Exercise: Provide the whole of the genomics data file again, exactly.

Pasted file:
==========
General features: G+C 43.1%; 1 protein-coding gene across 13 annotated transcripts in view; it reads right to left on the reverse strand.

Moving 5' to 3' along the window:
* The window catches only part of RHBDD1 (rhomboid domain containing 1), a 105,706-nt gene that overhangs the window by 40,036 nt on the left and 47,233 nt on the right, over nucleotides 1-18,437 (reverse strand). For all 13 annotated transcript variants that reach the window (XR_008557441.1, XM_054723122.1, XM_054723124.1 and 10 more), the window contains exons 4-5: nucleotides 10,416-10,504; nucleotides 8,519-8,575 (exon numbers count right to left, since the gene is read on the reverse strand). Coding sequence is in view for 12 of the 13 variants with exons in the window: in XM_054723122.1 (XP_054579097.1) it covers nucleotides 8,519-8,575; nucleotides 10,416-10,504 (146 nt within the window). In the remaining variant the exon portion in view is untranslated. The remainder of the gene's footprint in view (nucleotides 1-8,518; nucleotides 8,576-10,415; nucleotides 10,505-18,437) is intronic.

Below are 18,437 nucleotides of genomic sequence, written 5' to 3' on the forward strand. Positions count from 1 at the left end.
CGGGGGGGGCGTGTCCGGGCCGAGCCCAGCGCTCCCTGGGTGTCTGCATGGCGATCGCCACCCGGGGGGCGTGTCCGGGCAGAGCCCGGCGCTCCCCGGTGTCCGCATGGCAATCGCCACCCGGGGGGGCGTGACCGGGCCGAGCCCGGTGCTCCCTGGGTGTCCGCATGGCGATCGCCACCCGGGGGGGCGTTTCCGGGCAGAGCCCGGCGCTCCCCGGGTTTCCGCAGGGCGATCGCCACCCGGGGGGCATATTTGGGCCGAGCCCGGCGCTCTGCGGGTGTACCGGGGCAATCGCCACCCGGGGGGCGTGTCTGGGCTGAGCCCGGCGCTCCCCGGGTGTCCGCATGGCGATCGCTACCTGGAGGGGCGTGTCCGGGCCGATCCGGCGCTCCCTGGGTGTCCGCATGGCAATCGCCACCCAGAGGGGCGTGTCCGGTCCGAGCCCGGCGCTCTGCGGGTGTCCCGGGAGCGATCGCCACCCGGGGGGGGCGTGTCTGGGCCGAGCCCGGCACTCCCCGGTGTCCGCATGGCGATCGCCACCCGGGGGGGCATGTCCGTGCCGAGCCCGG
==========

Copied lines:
General features: G+C 43.1%; 1 protein-coding gene across 13 annotated transcripts in view; it reads right to left on the reverse strand.

Moving 5' to 3' along the window:
* The window catches only part of RHBDD1 (rhomboid domain containing 1), a 105,706-nt gene that overhangs the window by 40,036 nt on the left and 47,233 nt on the right, over nucleotides 1-18,437 (reverse strand). For all 13 annotated transcript variants that reach the window (XR_008557441.1, XM_054723122.1, XM_054723124.1 and 10 more), the window contains exons 4-5: nucleotides 10,416-10,504; nucleotides 8,519-8,575 (exon numbers count right to left, since the gene is read on the reverse strand). Coding sequence is in view for 12 of the 13 variants with exons in the window: in XM_054723122.1 (XP_054579097.1) it covers nucleotides 8,519-8,575; nucleotides 10,416-10,504 (146 nt within the window). In the remaining variant the exon portion in view is untranslated. The remainder of the gene's footprint in view (nucleotides 1-8,518; nucleotides 8,576-10,415; nucleotides 10,505-18,437) is intronic.

Below are 18,437 nucleotides of genomic sequence, written 5' to 3' on the forward strand. Positions count from 1 at the left end.
CGGGGGGGGCGTGTCCGGGCCGAGCCCAGCGCTCCCTGGGTGTCTGCATGGCGATCGCCACCCGGGGGGCGTGTCCGGGCAGAGCCCGGCGCTCCCCGGTGTCCGCATGGCAATCGCCACCCGGGGGGGCGTGACCGGGCCGAGCCCGGTGCTCCCTGGGTGTCCGCATGGCGATCGCCACCCGGGGGGGCGTTTCCGGGCAGAGCCCGGCGCTCCCCGGGTTTCCGCAGGGCGATCGCCACCCGGGGGGCATATTTGGGCCGAGCCCGGCGCTCTGCGGGTGTACCGGGGCAATCGCCACCCGGGGGGCGTGTCTGGGCTGAGCCCGGCGCTCCCCGGGTGTCCGCATGGCGATCGCTACCTGGAGGGGCGTGTCCGGGCCGATCCGGCGCTCCCTGGGTGTCCGCATGGCAATCGCCACCCAGAGGGGCGTGTCCGGTCCGAGCCCGGCGCTCTGCGGGTGTCCCGGGAGCGATCGCCACCCGGGGGGGGCGTGTCTGGGCCGAGCCCGGCACTCCCCGGTGTCCGCATGGCGATCGCCACCCGGGGGGGCATGTCCGTGCCGAGCCCGG